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Wal-Mart Announces Tighter Controls To Strengthen Policies Surrounding Monitoring Or Recording Of Communications


BENTONVILLE, Ark., -- Wal-Mart announced today that it has terminated a Wal-Mart systems technician for intercepting text messages and recording telephone conversations without authorization.

The disciplinary action is the result of an internal investigation that began on January 11, 2007 when an individual used the Wal-Mart open door policy to express concerns about the recordings. The audit committee of the company’s Board of Directors was notified on January 12th and on Saturday, January 13, attorneys for the company notified the U. S. Attorney for the Western District of Arkansas.

Wal-Mart’s internal investigation initially found that the systems technician had monitored and recorded telephone conversations between Wal-Mart Public Relations associates and a reporter from The New York Times. These recordings were made over a four-month period between September, 2006 and January, 2007. Wal-Mart notified The New York Times earlier today.

Under federal law and the applicable state law, a telephone conversation may be recorded if one party has given his or her consent. Since Wal-Mart policies state that all electronic communications of associates using Wal-Mart communication systems are subject to monitoring and recording, Wal-Mart associates give their consent to the monitoring and recording of their calls. Therefore, the unauthorized recording of telephone conversations by the systems technician did not violate any laws.

However, it is Wal-Mart’s practice to record associate phone calls only in compelling circumstances and with written permission from the legal department. The threshold for this permission is high and limited to cases of high risk to the company or its associates, such as suspected criminal fraud or security issues. An obvious exception would be the monitoring of call center calls for quality assurance.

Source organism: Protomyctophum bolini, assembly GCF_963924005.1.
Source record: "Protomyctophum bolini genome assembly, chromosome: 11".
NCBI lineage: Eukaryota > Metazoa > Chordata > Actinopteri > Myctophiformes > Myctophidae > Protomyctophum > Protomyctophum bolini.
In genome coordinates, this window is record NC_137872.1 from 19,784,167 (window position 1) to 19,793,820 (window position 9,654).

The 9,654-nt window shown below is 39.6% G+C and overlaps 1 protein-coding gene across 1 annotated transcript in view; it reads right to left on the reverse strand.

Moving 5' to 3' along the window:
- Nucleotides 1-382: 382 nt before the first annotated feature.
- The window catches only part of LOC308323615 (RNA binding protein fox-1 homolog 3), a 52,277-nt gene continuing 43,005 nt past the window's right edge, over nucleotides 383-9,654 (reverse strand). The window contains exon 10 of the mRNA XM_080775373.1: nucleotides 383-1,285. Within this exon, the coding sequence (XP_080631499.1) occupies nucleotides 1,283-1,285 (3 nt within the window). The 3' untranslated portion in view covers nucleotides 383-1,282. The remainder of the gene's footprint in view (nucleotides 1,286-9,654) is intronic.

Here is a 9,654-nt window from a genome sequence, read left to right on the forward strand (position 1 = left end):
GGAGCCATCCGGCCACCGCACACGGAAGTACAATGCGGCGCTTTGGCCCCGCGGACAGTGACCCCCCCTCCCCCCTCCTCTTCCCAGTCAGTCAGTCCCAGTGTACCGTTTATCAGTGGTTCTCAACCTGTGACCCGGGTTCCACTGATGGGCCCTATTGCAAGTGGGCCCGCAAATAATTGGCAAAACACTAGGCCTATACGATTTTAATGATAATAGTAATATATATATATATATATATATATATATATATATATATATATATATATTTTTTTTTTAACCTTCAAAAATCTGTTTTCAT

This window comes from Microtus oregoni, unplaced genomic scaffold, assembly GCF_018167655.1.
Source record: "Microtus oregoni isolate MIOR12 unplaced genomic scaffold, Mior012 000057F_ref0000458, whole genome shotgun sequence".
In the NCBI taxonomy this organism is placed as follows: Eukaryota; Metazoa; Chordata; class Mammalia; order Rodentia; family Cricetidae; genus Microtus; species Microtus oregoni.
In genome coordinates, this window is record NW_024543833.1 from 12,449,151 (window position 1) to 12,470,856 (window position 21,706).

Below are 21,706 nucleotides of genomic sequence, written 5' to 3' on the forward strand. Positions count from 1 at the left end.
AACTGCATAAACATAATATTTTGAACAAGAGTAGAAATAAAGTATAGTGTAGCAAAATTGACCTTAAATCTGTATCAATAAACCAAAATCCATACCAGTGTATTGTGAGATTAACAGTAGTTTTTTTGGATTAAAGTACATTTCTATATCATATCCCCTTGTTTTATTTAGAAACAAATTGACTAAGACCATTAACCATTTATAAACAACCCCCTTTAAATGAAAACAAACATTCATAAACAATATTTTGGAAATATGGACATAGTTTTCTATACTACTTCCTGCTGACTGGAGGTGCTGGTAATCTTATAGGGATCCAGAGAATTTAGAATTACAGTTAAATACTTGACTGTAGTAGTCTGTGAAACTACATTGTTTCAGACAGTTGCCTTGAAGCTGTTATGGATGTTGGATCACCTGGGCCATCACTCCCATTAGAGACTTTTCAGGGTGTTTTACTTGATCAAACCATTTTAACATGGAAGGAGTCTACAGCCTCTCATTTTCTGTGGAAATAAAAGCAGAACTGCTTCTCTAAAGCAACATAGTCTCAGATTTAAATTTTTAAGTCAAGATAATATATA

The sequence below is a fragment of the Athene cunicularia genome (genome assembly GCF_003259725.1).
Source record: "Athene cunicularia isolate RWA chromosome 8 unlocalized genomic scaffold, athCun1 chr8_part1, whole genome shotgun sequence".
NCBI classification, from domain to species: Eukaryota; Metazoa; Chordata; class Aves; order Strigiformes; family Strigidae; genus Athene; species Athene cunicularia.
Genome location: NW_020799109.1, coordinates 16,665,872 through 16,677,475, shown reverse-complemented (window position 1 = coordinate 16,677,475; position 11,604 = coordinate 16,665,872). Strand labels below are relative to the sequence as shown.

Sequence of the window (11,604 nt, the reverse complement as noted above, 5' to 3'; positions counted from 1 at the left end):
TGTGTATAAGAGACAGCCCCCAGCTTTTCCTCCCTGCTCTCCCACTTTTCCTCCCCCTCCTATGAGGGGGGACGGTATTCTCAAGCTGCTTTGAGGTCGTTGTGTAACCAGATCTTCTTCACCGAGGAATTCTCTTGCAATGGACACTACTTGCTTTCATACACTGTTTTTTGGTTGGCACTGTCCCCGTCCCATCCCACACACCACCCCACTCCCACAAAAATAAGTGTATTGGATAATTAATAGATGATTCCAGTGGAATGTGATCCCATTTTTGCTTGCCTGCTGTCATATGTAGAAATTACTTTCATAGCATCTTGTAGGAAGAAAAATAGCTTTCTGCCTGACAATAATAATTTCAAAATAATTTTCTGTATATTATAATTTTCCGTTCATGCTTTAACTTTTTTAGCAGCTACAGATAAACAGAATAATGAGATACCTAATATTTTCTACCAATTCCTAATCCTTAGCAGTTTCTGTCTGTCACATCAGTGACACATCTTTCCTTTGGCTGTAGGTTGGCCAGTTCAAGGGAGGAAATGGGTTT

These recordings were not authorized by the company and were in direct violation of the established operational policy that forbids such activity without prior written approval from the legal department. No such approval was ever sought and, had such approval been sought, it would have been denied.

During the internal investigation, the company also discovered that, in separate instances, the same technician had intercepted text messages and pages, including communications that did not involve Wal-Mart associates. The interception of text messages and pages that does not involve Wal-Mart associates is not authorized by company policies under any circumstances.

The company has kept the U.S. Attorney informed through the course of its internal investigation and last week advised him that the investigation was near completion. On March 1, the U. S. Attorney notified the company that his office would conduct an investigation of the pager intercepts and the recording of phone calls.

Wal-Mart has terminated the technician who conducted the recordings and intercepts. The company has also taken disciplinary action against two management associates for failure to carry out their management duties.

In addition to the personnel actions, Wal-Mart has taken a number of steps to strengthen its policies and controls surrounding the monitoring or recording of communications, effective immediately. It has also physically removed the recording equipment and any related hardware from the system. Any future use of this equipment will be under the direct supervision of the legal department.

“The company believes that these pager intercepts and the recordings of these telephone calls were wrong and has taken a number of actions to further strengthen our policies and controls,” said Mona Williams, Wal-Mart’s vice president of Corporate Communications. “We reported these matters to the U.S. Attorney and have kept him informed throughout the course of our investigation.”


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